In the face of a pandemic such as COVID-19, it should be pretty clear by now that the postponable should be postponed, therefore maintaining solely interventions that represented an increase in overall survival. Being cancer patients more susceptible to the complications of SARS-CoV2, treatments with curative intent should be maintained, but maintenance therapy for patients in deep remission should be questioned. The less immunocompromised the patients are, the less likely they are to contribute to the ever-growing number of fatalities due to COVID-19.
Another grim aspect of covid-19 and cancer are the diagnoses that would have been made if not for people's fear of seeking medical attention. The number of treatable neoplasias which have been left undiagnosed for lack of investigation (not at the health system's fault, but out of the patient's fear of contamination) certainly will be an alarming statistic we will face in the years to come.
In the COVID-19 pandemic, cancer patients are more susceptible to complications caused by SARS-Cov2, due to comorbidities and immunosuppression. This context requires that the risk-benefit ratio of cancer treatment be considered for patient safety. It is extremely important that health professionals carry out treatment procedures according to the existing evidence on risk-benefit, aiming at a better response by the patient.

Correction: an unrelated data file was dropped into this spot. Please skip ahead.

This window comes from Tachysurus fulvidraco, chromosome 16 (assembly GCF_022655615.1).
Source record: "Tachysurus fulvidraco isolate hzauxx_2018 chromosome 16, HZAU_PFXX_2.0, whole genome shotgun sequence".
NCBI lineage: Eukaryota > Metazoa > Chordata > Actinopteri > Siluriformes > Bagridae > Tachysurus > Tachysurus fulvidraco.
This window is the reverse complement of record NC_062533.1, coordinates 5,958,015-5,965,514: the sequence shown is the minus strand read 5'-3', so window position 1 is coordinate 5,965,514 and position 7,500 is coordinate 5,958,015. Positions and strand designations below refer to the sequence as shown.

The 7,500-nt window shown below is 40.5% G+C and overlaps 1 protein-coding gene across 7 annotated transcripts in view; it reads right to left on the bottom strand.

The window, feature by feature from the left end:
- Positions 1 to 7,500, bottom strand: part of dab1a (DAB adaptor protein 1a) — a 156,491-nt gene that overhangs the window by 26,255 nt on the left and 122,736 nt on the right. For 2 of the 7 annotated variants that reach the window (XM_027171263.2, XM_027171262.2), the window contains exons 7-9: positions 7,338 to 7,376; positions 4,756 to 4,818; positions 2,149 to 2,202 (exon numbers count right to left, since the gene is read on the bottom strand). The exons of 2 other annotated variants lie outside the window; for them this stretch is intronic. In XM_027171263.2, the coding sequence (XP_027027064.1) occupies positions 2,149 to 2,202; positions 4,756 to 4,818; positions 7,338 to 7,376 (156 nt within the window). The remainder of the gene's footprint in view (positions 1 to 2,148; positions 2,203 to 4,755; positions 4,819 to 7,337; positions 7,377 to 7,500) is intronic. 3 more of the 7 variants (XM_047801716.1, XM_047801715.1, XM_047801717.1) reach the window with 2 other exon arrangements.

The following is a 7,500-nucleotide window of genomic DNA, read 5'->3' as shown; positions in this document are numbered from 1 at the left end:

It is irrefutable that the pandemic is promoting numerous changes in medicine as a whole, including the cancer field. Although cancer surgery is not considered elective, delays could be applied when there is another option available. In addition to that, new screening counseling and treatment options are being adopted. As a matter of fact, we have already been able to see some effects of the new adjustments such as ethical conflicts, demanding changes not only in the criteria used by doctors to define the terminality of cancer patients but also in the beneficence or obsolescence of the proposed interventions. Hence, 2020 might have completely changed the cancer treatment decision-making.
A significant change that has occurred with the covid-19 pandemic is the drop in demand for medical appointments for cancer screening. Routine gynecological consultations for cervical cancer screening through Pap smears, for example, have been postponed by countless women, and this will have consequences in the future, with a possible increase in the incidence of this cancer and overload of the health system.